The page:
nepal

Favorite

There's A Festival In Nepal Where They Spend The Day Worshipping Dogs And We're In Love

Kukur Tihar is our new favorite holiday! Kukar Tihar translates to the worship of dogs. Once a year in Nepal, all Nepalese dogs (home-owned and stray) receive a royal treatment! In Hindu religion, the dog is a sacred animal and are the animals that accompany us on our way to heaven -- so once a year the Nepalese dedicate a day to mankind's most loyal friend and guardian. 

During the festival, each dog gets a flower garland called a "malla" placed around their neck and their forehead is painted with a red-colored powder called "talik" or "tikka". This mark symbolizes their sacredness. 

Of course, the best part -- the feast! Various goodies ranging from cookies and fruits to cheese, meat and high-quality dog food.

And that's not all! All dogs, home-owned, stray, and police dogs then partake in a special march that marks the occasion. 

Enjoy some pictures below of the best day in Nepal!

dogs nepal kukar tihar festival beautiful - 7099653
View List
  • -
  • Vote
  • -
  • -
  • Vote
  • -



Lo, the prophecy of such a day has been foretold for eons as our ancestors trudged through the dim hallways of mortality seeking the elusive fringe of human excellence.

As generations rose and fell, banging their hopes against the jagged breakers along the bleak shore of this mortal coil, they yearned for the fulfillment of deep promises hidden within every soul's genetic labyrinth.

We found that fulfillment July 8. In the landlocked Asian nation of Nepal, a millennial hero descendant from the mountainous peaks of the Himalayas to bestow on us flawed masses a picture of perfection.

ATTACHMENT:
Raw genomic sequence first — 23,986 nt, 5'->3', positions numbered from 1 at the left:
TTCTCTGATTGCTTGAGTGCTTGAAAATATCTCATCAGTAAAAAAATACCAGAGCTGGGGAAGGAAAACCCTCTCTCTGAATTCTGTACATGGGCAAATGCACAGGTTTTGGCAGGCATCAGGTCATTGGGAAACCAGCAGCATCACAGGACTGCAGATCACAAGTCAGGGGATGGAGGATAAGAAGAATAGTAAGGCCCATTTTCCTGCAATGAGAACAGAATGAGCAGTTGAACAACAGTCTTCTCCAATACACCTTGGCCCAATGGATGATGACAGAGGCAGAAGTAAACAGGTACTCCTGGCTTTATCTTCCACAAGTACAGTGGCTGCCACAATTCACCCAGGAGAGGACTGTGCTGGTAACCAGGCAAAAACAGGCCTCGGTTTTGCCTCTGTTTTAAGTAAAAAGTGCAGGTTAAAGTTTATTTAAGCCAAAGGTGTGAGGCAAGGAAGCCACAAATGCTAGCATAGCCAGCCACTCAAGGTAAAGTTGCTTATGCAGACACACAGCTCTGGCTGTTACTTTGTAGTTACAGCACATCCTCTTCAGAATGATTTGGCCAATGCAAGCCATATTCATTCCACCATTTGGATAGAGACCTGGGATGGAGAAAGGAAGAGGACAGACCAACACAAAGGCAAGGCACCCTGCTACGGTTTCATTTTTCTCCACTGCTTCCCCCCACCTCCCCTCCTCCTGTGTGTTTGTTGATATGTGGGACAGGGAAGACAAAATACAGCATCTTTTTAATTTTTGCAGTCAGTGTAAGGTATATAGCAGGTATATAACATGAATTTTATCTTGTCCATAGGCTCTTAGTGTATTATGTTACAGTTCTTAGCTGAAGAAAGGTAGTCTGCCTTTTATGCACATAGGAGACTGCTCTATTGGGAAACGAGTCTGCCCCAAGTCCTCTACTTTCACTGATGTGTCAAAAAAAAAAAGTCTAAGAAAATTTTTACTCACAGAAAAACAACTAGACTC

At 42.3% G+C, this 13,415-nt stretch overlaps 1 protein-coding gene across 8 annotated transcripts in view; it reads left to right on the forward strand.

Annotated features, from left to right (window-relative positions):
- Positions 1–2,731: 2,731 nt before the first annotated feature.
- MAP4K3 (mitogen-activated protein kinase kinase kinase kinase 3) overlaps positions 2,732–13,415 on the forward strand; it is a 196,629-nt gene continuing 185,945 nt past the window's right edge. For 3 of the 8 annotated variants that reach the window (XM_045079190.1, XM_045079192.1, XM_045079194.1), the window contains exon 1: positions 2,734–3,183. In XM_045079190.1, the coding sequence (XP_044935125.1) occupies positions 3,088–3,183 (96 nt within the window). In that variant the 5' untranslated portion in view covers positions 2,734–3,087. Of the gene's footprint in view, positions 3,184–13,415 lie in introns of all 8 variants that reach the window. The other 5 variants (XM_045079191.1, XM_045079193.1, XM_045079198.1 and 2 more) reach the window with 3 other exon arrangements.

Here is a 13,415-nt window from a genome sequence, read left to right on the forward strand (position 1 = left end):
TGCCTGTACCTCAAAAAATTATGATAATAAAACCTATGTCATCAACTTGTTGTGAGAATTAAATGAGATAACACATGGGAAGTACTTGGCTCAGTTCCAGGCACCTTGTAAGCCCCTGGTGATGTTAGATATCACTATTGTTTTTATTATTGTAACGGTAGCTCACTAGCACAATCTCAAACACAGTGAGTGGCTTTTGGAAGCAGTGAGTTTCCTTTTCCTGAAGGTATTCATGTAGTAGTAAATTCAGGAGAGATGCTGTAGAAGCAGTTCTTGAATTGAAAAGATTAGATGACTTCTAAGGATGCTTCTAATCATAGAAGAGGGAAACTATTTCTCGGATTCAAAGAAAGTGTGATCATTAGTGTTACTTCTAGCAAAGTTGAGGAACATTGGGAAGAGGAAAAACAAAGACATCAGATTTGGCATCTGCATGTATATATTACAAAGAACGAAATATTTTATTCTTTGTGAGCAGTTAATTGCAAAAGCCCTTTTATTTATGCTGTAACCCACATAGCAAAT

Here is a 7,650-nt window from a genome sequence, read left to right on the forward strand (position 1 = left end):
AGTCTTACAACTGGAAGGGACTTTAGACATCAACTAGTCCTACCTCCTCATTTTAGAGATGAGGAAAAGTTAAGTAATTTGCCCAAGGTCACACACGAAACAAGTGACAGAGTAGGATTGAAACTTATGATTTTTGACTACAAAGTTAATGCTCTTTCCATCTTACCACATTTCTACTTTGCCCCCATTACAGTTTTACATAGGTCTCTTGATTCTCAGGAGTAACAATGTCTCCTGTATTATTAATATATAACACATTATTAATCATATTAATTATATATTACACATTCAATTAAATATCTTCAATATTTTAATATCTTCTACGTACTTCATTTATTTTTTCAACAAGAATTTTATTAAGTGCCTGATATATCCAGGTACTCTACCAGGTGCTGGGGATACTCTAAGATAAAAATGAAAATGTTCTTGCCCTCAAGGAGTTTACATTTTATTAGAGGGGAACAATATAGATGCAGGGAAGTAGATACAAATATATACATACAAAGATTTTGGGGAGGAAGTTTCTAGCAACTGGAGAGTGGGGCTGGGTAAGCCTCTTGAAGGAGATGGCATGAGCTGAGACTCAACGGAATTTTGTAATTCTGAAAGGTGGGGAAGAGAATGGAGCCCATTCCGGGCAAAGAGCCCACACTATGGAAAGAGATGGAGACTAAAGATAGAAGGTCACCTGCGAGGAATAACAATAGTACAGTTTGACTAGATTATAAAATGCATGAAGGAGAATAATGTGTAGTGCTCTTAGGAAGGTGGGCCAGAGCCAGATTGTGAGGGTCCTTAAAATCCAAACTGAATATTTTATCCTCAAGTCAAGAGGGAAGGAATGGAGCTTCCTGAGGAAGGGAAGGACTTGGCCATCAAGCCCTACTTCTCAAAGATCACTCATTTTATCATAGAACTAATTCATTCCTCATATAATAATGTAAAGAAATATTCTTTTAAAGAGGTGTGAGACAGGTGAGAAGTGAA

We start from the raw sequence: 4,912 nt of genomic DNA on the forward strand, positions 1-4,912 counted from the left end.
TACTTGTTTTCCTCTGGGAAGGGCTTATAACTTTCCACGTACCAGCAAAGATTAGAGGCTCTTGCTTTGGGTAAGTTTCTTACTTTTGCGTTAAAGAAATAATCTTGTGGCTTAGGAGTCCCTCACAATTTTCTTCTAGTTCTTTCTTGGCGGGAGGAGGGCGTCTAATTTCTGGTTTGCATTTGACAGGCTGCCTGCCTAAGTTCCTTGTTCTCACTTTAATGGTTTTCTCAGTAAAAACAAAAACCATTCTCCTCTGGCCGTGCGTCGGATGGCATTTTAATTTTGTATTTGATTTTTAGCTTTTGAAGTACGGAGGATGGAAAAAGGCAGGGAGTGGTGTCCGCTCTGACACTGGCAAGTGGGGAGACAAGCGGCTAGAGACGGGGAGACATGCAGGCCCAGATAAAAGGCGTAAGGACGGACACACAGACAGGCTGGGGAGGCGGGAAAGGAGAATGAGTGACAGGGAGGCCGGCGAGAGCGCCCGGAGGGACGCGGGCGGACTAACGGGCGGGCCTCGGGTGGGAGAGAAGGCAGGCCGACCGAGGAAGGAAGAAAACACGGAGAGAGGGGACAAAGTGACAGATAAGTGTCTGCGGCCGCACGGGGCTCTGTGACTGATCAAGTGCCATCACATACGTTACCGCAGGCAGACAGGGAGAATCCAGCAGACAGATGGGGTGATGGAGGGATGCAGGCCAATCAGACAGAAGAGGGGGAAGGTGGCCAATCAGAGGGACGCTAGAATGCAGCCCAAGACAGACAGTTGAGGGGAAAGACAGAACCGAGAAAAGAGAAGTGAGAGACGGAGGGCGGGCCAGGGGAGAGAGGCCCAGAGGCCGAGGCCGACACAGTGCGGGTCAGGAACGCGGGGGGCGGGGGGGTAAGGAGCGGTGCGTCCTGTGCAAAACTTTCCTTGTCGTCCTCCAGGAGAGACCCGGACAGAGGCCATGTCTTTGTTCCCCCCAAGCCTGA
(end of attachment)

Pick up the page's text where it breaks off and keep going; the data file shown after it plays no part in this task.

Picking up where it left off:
Who knows what heights we may yet scale as a species.

After this, do any heights remain?

  • -
  • Vote
  • -

Disclaimer: Adult language and blood.

Western Kentucky University professor John All was conducting climate research in Nepal on Monday when he suddenly fell into a crevasse, breaking his arm, five ribs and dislocating his shoulder.

"It probably took me four or five hours to climb out. I kept moving sideways, slightly up, sideways, slightly up, until I found an area where there was enough hard snow that I could get an ax in and pull myself up and over," he told HLN's RightThisMinute.

"I knew that if I fell at any time in that entire four or five hours, I, of course, was going to fall all the way to the bottom of the crevasse. Any mistake, or any sort of rest or anything, I was going to die."

See the rest of his ordeal below:

  • -
  • Vote
  • -

Disclaimer: Adult language and blood.

Western Kentucky University professor John All was conducting climate research in Nepal on Monday when he suddenly fell into a crevasse, breaking his arm, five ribs and dislocating his shoulder.

"It probably took me four or five hours to climb out. I kept moving sideways, slightly up, sideways, slightly up, until I found an area where there was enough hard snow that I could get an ax in and pull myself up and over," he told HLN's RightThisMinute.

"I knew that if I fell at any time in that entire four or five hours, I, of course, was going to fall all the way to the bottom of the crevasse. Any mistake, or any sort of rest or anything, I was going to die."

See the rest of his ordeal below: